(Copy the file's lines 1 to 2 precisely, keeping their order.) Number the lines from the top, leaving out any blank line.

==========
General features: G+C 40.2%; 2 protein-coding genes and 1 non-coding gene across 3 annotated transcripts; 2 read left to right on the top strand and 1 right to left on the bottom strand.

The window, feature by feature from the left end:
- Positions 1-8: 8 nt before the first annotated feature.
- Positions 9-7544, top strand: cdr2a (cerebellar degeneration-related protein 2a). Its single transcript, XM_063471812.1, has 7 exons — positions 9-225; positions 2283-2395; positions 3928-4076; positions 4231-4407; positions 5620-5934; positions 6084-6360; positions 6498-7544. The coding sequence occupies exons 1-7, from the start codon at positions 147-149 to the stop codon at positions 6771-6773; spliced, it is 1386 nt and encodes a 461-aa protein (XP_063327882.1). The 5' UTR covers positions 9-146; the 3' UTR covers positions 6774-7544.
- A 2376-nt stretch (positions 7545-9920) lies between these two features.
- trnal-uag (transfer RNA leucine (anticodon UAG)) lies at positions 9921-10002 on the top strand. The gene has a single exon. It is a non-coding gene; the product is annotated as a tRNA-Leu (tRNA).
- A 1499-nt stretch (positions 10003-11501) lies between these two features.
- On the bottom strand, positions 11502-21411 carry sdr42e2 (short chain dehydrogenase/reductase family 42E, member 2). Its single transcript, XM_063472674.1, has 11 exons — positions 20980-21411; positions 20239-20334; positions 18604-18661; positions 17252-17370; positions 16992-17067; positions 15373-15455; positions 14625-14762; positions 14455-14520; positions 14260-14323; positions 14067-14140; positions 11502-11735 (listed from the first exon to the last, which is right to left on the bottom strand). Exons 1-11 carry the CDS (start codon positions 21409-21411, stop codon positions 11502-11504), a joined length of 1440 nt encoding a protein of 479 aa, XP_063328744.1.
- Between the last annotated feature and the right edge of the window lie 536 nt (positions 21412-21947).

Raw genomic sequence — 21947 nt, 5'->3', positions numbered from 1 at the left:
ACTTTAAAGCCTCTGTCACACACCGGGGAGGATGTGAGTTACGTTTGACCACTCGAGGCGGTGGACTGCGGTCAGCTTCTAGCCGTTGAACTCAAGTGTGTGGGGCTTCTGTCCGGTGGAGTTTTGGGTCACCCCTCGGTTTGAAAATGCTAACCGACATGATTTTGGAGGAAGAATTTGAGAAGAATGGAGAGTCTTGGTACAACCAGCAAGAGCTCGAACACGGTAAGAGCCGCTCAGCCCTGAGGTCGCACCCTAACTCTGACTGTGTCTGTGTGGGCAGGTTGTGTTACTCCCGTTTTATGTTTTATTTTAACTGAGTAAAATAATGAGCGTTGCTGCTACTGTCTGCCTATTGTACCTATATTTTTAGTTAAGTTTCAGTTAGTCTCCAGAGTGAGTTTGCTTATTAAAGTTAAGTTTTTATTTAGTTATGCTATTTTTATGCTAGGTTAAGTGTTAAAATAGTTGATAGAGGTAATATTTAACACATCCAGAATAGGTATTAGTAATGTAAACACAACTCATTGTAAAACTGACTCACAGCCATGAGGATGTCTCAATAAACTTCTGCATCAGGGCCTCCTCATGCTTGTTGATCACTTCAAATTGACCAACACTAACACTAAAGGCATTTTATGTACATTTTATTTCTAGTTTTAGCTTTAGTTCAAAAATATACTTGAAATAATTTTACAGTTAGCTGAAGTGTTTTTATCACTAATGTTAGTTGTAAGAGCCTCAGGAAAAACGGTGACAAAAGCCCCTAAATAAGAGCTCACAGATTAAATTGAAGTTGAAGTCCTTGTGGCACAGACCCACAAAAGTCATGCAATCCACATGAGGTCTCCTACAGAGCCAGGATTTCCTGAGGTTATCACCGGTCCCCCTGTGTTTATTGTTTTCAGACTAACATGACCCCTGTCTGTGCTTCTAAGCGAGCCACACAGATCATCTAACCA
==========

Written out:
General features: G+C 40.2%; 2 protein-coding genes and 1 non-coding gene across 3 annotated transcripts; 2 read left to right on the top strand and 1 right to left on the bottom strand.

The window, feature by feature from the left end: